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The Development of German Defensive Tactics in Cyrenaica—1941
Military Intelligence Service, Special Series No. 5, October 16, 1942
[DISCLAIMER: The following text is taken from the wartime U.S. War Department publication. As with all wartime intelligence information, data may be incomplete or inaccurate. No attempt has been made to update or correct the text. Any views or opinions expressed do not necessarily represent those of the website.]



A sound defensive system existed in the German Army prior to the Libyan campaign, but it had to be expanded and altered to meet special conditions existing in the desert. The German doctrine of defense, which formed the basis of the system developed in Libya, may be summarized as follows:

(1) Effective fire is more important than cover.

(2) The object of the defense is to wear down an attack before launching a counterattack, generally with armored troops.

(3) Reconnaissance must be made to discover enemy intentions and to screen one's own positions, which are organized in depth.

(4) A linked fire plan must cover the entire front.

(5) Most of the fire should be concentrated to cover the stützpunkt2 which is the key to the position and the objective toward which the enemy is likely to put forth his main effort.

(6) A series of mutually supporting centers, each capable of all-around defense, must be organized in depth.

For the defense, troops are disposed in three main positions:

(1) Vorgeschobene Stellungen, or advanced positions.

(2) Gefechtsvorposten, or battle outposts.

(3) Hauptkampflinie, or chief battle line, corresponding to the U.S. main line of resistance. This main defensive position is designed to be held until the counterattack.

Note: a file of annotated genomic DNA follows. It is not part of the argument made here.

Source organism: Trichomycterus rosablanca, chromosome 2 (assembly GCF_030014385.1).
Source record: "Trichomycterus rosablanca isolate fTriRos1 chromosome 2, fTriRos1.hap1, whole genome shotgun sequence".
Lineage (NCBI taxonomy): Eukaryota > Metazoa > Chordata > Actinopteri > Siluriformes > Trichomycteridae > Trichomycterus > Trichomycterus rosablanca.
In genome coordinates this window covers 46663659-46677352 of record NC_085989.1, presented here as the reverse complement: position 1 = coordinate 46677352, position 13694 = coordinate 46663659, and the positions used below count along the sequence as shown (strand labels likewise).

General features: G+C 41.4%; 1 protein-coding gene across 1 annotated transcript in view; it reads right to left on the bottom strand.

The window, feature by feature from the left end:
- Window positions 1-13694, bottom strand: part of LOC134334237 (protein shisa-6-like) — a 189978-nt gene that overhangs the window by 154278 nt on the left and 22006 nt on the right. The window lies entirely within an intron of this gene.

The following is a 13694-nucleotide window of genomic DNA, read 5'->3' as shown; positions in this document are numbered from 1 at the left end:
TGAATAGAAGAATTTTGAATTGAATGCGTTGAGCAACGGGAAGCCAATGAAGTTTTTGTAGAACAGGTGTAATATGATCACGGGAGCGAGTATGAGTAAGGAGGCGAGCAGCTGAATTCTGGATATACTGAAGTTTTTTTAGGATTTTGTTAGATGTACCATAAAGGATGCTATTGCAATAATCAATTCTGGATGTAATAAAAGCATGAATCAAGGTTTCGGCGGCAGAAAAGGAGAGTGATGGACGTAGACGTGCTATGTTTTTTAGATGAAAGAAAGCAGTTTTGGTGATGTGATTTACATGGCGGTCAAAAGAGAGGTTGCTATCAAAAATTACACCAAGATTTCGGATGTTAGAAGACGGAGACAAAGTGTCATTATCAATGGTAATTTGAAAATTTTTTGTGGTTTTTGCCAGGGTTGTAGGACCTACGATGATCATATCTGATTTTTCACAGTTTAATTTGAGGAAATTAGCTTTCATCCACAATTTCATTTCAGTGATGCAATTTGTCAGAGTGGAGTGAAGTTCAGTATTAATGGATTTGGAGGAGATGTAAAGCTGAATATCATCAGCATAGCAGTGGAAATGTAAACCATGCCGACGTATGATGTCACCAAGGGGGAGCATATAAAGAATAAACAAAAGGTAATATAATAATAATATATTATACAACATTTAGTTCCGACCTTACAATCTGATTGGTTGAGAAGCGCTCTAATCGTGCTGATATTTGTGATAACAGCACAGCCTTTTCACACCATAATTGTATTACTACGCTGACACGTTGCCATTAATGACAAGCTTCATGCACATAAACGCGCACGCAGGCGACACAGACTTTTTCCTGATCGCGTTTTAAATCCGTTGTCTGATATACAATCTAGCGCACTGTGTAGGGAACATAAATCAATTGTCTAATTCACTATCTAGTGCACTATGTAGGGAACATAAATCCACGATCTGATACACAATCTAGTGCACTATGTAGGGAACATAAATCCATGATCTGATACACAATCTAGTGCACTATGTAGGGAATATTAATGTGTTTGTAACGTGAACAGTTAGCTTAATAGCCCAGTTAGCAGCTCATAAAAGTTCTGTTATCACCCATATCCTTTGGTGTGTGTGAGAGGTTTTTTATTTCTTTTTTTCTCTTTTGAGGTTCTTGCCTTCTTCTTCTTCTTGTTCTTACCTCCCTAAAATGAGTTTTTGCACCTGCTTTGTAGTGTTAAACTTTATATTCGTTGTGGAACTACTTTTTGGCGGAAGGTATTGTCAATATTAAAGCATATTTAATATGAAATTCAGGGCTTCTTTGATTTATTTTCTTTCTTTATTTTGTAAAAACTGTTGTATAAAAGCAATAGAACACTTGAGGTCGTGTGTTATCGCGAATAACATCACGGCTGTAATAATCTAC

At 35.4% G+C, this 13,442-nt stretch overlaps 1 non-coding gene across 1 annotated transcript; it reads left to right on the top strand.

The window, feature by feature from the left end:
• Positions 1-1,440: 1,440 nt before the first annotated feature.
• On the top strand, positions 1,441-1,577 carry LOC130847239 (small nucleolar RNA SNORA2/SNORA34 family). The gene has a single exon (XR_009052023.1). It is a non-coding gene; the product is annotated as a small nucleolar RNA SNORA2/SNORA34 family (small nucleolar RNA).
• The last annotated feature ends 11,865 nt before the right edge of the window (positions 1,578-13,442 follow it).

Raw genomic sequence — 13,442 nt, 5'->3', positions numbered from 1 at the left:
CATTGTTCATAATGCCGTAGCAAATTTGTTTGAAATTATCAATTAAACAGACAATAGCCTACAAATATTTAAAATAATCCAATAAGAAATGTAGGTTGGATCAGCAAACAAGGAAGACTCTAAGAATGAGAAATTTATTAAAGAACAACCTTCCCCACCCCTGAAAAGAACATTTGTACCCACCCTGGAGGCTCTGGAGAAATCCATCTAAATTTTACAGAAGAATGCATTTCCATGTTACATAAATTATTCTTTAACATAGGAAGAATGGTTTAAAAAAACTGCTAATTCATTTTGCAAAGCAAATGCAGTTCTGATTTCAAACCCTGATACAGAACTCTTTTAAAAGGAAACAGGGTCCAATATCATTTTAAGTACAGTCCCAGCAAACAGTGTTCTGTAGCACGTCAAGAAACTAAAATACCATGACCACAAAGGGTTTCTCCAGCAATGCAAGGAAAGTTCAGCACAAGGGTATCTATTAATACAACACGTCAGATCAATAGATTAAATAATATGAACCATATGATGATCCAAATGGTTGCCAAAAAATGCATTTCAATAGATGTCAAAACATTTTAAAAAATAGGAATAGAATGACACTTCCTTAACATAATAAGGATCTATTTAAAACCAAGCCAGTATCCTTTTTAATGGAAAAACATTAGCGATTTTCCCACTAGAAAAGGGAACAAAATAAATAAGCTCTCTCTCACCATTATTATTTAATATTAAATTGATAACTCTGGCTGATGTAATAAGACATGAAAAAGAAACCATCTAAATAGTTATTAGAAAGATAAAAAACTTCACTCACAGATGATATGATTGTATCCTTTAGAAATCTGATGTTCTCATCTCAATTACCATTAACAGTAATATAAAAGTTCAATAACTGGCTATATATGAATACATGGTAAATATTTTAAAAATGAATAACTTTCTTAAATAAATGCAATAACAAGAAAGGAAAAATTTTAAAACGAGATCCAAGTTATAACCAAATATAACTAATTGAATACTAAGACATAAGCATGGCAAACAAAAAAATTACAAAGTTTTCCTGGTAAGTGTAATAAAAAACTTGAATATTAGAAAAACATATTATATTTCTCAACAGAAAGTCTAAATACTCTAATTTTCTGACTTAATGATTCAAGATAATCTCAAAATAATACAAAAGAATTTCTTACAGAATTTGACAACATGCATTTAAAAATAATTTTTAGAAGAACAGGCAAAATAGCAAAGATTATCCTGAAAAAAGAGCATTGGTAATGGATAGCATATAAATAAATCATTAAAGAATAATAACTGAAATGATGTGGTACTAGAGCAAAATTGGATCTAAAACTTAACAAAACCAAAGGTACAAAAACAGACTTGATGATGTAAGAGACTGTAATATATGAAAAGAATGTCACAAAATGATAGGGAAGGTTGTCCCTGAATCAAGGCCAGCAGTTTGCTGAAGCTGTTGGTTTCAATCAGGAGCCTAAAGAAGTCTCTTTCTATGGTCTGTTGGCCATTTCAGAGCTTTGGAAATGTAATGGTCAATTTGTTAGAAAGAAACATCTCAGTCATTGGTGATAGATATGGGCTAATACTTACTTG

In a paper written in early June 1941, a German major lamented the fact that "Our people know next to nothing about the construction of defenses. We have scarcely any exercise in this phase of warfare in our peacetime training. The junior commander does not realize that positional infantry warfare is 60 percent with the spade, 30 percent with the field glasses, and only 10 percent with the gun." In the same paper the major indicates his belief in the superiority of British camouflage and deception.

This criticism was apparently well founded, for the plans for defenses in the spring of 1941 indicated the inadequacy of German defensive training at that time.

In the first German defenses in Libya there was a purely linear fire plan—that is, with units bivouacked within a thin ring of weapons, and weapons, if grouped at all, bunched without variety. This was natural; probably for the first time since they were formed as units, the Germans found themselves seriously on the defensive after their first failure at Tobruk. They regarded this defensive phase as purely temporary; units were to be covered by an artillery barrage of two batteries over the defiladed tanks of one regiment, part of one machine-gun battalion, and two engineer companies.

A captured document dated May 15 shows a plan of defense for Fort Capuzzo. The antitank guns are strung out in a straight line on the road front. Defense is all-around, however, and there is an advanced position. The only specific roles in defense are assigned to artillery and antitank guns. Counterattack is the master thought in all these documents and infantry defense is a role left (in one paragraph) to an unpopular Italian battalion.

2 Militärisches Wörterbuch, a German dictionary of military terms, defines Stützpunkt as "A strongly constructed and armed point in a defensive position which is capable of being defended when the enemy has forced his way into the defensive position and is able to attack the position from the flanks of the break-through. One must be careful that the stützpunkt is well camouflaged in order that it may not be prematurely recognized and neutralized by fire."
     Because of the difficulty of giving an exact and concise translation of Stützpunkt in U.S. tactical language, the German word is used throughout this bulletin.

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